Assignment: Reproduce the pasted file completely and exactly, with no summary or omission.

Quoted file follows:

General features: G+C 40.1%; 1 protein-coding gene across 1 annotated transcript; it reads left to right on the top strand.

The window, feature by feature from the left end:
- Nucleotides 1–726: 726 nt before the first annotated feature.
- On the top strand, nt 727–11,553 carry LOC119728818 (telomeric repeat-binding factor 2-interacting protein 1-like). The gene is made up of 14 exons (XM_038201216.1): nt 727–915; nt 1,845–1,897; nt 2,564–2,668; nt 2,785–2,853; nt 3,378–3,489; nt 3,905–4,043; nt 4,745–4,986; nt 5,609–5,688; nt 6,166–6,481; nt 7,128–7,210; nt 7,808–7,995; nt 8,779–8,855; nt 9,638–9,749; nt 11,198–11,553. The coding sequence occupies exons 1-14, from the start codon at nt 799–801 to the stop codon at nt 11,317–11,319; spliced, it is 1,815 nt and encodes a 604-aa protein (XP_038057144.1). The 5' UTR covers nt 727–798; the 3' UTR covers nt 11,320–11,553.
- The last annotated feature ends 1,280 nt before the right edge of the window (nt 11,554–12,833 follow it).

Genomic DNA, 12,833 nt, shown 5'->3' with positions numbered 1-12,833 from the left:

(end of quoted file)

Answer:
General features: G+C 40.1%; 1 protein-coding gene across 1 annotated transcript; it reads left to right on the top strand.

The window, feature by feature from the left end:
- Nucleotides 1–726: 726 nt before the first annotated feature.
- On the top strand, nt 727–11,553 carry LOC119728818 (telomeric repeat-binding factor 2-interacting protein 1-like). The gene is made up of 14 exons (XM_038201216.1): nt 727–915; nt 1,845–1,897; nt 2,564–2,668; nt 2,785–2,853; nt 3,378–3,489; nt 3,905–4,043; nt 4,745–4,986; nt 5,609–5,688; nt 6,166–6,481; nt 7,128–7,210; nt 7,808–7,995; nt 8,779–8,855; nt 9,638–9,749; nt 11,198–11,553. The coding sequence occupies exons 1-14, from the start codon at nt 799–801 to the stop codon at nt 11,317–11,319; spliced, it is 1,815 nt and encodes a 604-aa protein (XP_038057144.1). The 5' UTR covers nt 727–798; the 3' UTR covers nt 11,320–11,553.
- The last annotated feature ends 1,280 nt before the right edge of the window (nt 11,554–12,833 follow it).

Genomic DNA, 12,833 nt, shown 5'->3' with positions numbered 1-12,833 from the left: